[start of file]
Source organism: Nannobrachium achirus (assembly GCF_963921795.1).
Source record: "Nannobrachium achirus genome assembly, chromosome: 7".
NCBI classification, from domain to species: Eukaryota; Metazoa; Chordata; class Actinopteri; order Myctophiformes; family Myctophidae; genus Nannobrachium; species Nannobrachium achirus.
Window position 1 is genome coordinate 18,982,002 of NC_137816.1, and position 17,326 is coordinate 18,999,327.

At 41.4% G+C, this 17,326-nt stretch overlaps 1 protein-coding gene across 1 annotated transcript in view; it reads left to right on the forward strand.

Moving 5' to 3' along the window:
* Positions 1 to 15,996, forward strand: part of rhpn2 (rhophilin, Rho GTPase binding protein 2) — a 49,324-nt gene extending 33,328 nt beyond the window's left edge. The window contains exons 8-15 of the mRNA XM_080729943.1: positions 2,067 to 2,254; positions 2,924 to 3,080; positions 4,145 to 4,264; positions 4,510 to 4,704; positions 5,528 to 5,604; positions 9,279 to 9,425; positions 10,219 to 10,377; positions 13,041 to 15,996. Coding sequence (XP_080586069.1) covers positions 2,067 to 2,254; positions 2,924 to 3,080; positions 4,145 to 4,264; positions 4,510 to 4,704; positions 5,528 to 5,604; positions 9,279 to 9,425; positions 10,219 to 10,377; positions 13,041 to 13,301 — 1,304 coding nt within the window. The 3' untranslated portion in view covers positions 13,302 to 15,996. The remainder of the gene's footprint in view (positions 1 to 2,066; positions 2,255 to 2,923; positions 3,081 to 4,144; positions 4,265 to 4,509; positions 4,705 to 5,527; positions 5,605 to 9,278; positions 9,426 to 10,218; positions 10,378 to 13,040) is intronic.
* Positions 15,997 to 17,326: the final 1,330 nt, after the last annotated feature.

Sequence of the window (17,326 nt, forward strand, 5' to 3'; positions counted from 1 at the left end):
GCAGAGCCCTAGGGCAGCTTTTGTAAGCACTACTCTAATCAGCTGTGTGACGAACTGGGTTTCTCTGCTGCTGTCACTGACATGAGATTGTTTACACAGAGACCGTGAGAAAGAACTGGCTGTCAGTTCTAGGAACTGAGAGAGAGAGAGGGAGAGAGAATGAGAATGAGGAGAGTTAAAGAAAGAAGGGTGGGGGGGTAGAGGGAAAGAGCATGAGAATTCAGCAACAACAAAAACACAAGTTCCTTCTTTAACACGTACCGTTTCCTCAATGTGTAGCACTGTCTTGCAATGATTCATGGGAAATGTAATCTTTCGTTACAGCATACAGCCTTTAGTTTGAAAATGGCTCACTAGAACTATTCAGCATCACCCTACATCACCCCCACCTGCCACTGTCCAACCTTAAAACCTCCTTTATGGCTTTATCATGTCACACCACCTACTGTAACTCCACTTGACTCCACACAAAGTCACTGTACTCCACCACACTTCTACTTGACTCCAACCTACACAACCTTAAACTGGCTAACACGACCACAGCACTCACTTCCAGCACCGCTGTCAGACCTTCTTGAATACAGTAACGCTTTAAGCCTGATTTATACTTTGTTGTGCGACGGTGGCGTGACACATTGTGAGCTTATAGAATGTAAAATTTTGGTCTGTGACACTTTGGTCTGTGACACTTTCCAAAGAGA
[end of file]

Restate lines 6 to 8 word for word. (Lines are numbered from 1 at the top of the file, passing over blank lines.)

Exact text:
Moving 5' to 3' along the window:
* Positions 1 to 15,996, forward strand: part of rhpn2 (rhophilin, Rho GTPase binding protein 2) — a 49,324-nt gene extending 33,328 nt beyond the window's left edge. The window contains exons 8-15 of the mRNA XM_080729943.1: positions 2,067 to 2,254; positions 2,924 to 3,080; positions 4,145 to 4,264; positions 4,510 to 4,704; positions 5,528 to 5,604; positions 9,279 to 9,425; positions 10,219 to 10,377; positions 13,041 to 15,996. Coding sequence (XP_080586069.1) covers positions 2,067 to 2,254; positions 2,924 to 3,080; positions 4,145 to 4,264; positions 4,510 to 4,704; positions 5,528 to 5,604; positions 9,279 to 9,425; positions 10,219 to 10,377; positions 13,041 to 13,301 — 1,304 coding nt within the window. The 3' untranslated portion in view covers positions 13,302 to 15,996. The remainder of the gene's footprint in view (positions 1 to 2,066; positions 2,255 to 2,923; positions 3,081 to 4,144; positions 4,265 to 4,509; positions 4,705 to 5,527; positions 5,605 to 9,278; positions 9,426 to 10,218; positions 10,378 to 13,040) is intronic.
* Positions 15,997 to 17,326: the final 1,330 nt, after the last annotated feature.